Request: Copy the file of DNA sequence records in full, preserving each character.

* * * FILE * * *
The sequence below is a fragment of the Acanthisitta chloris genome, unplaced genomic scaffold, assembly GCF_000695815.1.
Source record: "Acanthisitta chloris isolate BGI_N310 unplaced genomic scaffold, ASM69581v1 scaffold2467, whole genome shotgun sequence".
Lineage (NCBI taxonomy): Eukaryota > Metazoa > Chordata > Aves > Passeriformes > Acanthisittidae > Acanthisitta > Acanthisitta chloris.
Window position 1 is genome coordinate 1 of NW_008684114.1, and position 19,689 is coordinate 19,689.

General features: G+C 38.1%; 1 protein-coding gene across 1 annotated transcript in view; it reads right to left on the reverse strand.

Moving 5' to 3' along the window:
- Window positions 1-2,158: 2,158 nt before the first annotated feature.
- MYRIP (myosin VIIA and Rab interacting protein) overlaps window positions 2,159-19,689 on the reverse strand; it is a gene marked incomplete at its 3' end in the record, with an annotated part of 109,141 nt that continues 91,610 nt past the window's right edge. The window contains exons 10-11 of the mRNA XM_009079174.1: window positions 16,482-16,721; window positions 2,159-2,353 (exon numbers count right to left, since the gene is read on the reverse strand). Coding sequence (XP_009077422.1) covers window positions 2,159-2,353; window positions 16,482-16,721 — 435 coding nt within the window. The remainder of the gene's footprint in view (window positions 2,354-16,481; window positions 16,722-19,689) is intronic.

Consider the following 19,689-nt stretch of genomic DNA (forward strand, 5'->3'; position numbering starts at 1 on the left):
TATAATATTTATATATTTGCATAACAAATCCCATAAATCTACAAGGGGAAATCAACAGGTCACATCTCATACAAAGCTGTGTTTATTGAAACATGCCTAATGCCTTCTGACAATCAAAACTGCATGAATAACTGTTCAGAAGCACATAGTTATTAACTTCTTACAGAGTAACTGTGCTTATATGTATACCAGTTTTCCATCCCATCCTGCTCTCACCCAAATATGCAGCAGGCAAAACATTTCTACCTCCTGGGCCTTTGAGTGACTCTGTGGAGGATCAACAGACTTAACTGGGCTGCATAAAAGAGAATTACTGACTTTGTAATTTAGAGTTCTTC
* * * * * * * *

The sequence below is a fragment of the Acanthisitta chloris genome, unplaced genomic scaffold, assembly GCF_000695815.1.
Source record: "Acanthisitta chloris isolate BGI_N310 unplaced genomic scaffold, ASM69581v1 scaffold2467, whole genome shotgun sequence".
Lineage (NCBI taxonomy): Eukaryota > Metazoa > Chordata > Aves > Passeriformes > Acanthisittidae > Acanthisitta > Acanthisitta chloris.
Window position 1 is genome coordinate 1 of NW_008684114.1, and position 19,689 is coordinate 19,689.

General features: G+C 38.1%; 1 protein-coding gene across 1 annotated transcript in view; it reads right to left on the reverse strand.

Moving 5' to 3' along the window:
- Window positions 1-2,158: 2,158 nt before the first annotated feature.
- MYRIP (myosin VIIA and Rab interacting protein) overlaps window positions 2,159-19,689 on the reverse strand; it is a gene marked incomplete at its 3' end in the record, with an annotated part of 109,141 nt that continues 91,610 nt past the window's right edge. The window contains exons 10-11 of the mRNA XM_009079174.1: window positions 16,482-16,721; window positions 2,159-2,353 (exon numbers count right to left, since the gene is read on the reverse strand). Coding sequence (XP_009077422.1) covers window positions 2,159-2,353; window positions 16,482-16,721 — 435 coding nt within the window. The remainder of the gene's footprint in view (window positions 2,354-16,481; window positions 16,722-19,689) is intronic.

Consider the following 19,689-nt stretch of genomic DNA (forward strand, 5'->3'; position numbering starts at 1 on the left):
TATAATATTTATATATTTGCATAACAAATCCCATAAATCTACAAGGGGAAATCAACAGGTCACATCTCATACAAAGCTGTGTTTATTGAAACATGCCTAATGCCTTCTGACAATCAAAACTGCATGAATAACTGTTCAGAAGCACATAGTTATTAACTTCTTACAGAGTAACTGTGCTTATATGTATACCAGTTTTCCATCCCATCCTGCTCTCACCCAAATATGCAGCAGGCAAAACATTTCTACCTCCTGGGCCTTTGAGTGACTCTGTGGAGGATCAACAGACTTAACTGGGCTGCATAAAAGAGAATTACTGACTTTGTAATTTAGAGTTCTTC